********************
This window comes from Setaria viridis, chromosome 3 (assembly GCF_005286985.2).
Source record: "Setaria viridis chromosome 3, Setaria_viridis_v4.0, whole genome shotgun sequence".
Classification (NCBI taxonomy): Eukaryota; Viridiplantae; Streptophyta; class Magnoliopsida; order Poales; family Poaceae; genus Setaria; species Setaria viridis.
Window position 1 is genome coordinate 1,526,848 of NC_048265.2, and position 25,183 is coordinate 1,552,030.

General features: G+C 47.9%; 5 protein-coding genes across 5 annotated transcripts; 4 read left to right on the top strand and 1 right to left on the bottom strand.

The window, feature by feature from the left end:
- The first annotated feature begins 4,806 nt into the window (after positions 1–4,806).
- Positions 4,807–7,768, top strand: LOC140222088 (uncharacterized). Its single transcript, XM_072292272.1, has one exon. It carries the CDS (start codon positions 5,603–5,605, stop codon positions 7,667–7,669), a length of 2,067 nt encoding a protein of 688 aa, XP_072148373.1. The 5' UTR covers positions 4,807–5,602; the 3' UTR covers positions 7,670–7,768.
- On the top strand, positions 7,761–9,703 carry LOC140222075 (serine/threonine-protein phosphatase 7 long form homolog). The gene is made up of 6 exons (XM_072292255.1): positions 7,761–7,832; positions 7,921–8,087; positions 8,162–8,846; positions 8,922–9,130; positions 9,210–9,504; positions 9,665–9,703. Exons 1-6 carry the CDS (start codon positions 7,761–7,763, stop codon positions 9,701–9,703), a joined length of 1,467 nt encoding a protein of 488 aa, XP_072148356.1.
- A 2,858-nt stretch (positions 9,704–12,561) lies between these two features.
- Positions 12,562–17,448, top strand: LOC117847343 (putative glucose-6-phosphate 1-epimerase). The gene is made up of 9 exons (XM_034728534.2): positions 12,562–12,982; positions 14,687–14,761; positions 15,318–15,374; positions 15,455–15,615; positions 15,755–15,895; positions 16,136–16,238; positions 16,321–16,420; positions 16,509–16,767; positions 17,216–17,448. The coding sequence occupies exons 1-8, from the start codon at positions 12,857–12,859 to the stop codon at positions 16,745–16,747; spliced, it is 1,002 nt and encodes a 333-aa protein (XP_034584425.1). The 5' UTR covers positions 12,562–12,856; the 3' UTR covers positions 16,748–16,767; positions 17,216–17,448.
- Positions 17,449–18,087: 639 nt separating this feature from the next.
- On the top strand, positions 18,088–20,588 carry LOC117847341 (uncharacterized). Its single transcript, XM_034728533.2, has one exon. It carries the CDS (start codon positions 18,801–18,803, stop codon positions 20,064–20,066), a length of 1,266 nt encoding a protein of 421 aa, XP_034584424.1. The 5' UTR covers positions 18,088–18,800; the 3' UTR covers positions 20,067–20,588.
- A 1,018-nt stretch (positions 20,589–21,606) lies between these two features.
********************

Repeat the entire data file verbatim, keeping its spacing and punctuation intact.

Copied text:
This window comes from Setaria viridis, chromosome 3 (assembly GCF_005286985.2).
Source record: "Setaria viridis chromosome 3, Setaria_viridis_v4.0, whole genome shotgun sequence".
Classification (NCBI taxonomy): Eukaryota; Viridiplantae; Streptophyta; class Magnoliopsida; order Poales; family Poaceae; genus Setaria; species Setaria viridis.
Window position 1 is genome coordinate 1,526,848 of NC_048265.2, and position 25,183 is coordinate 1,552,030.

General features: G+C 47.9%; 5 protein-coding genes across 5 annotated transcripts; 4 read left to right on the top strand and 1 right to left on the bottom strand.

The window, feature by feature from the left end:
- The first annotated feature begins 4,806 nt into the window (after positions 1–4,806).
- Positions 4,807–7,768, top strand: LOC140222088 (uncharacterized). Its single transcript, XM_072292272.1, has one exon. It carries the CDS (start codon positions 5,603–5,605, stop codon positions 7,667–7,669), a length of 2,067 nt encoding a protein of 688 aa, XP_072148373.1. The 5' UTR covers positions 4,807–5,602; the 3' UTR covers positions 7,670–7,768.
- On the top strand, positions 7,761–9,703 carry LOC140222075 (serine/threonine-protein phosphatase 7 long form homolog). The gene is made up of 6 exons (XM_072292255.1): positions 7,761–7,832; positions 7,921–8,087; positions 8,162–8,846; positions 8,922–9,130; positions 9,210–9,504; positions 9,665–9,703. Exons 1-6 carry the CDS (start codon positions 7,761–7,763, stop codon positions 9,701–9,703), a joined length of 1,467 nt encoding a protein of 488 aa, XP_072148356.1.
- A 2,858-nt stretch (positions 9,704–12,561) lies between these two features.
- Positions 12,562–17,448, top strand: LOC117847343 (putative glucose-6-phosphate 1-epimerase). The gene is made up of 9 exons (XM_034728534.2): positions 12,562–12,982; positions 14,687–14,761; positions 15,318–15,374; positions 15,455–15,615; positions 15,755–15,895; positions 16,136–16,238; positions 16,321–16,420; positions 16,509–16,767; positions 17,216–17,448. The coding sequence occupies exons 1-8, from the start codon at positions 12,857–12,859 to the stop codon at positions 16,745–16,747; spliced, it is 1,002 nt and encodes a 333-aa protein (XP_034584425.1). The 5' UTR covers positions 12,562–12,856; the 3' UTR covers positions 16,748–16,767; positions 17,216–17,448.
- Positions 17,449–18,087: 639 nt separating this feature from the next.
- On the top strand, positions 18,088–20,588 carry LOC117847341 (uncharacterized). Its single transcript, XM_034728533.2, has one exon. It carries the CDS (start codon positions 18,801–18,803, stop codon positions 20,064–20,066), a length of 1,266 nt encoding a protein of 421 aa, XP_034584424.1. The 5' UTR covers positions 18,088–18,800; the 3' UTR covers positions 20,067–20,588.
- A 1,018-nt stretch (positions 20,589–21,606) lies between these two features.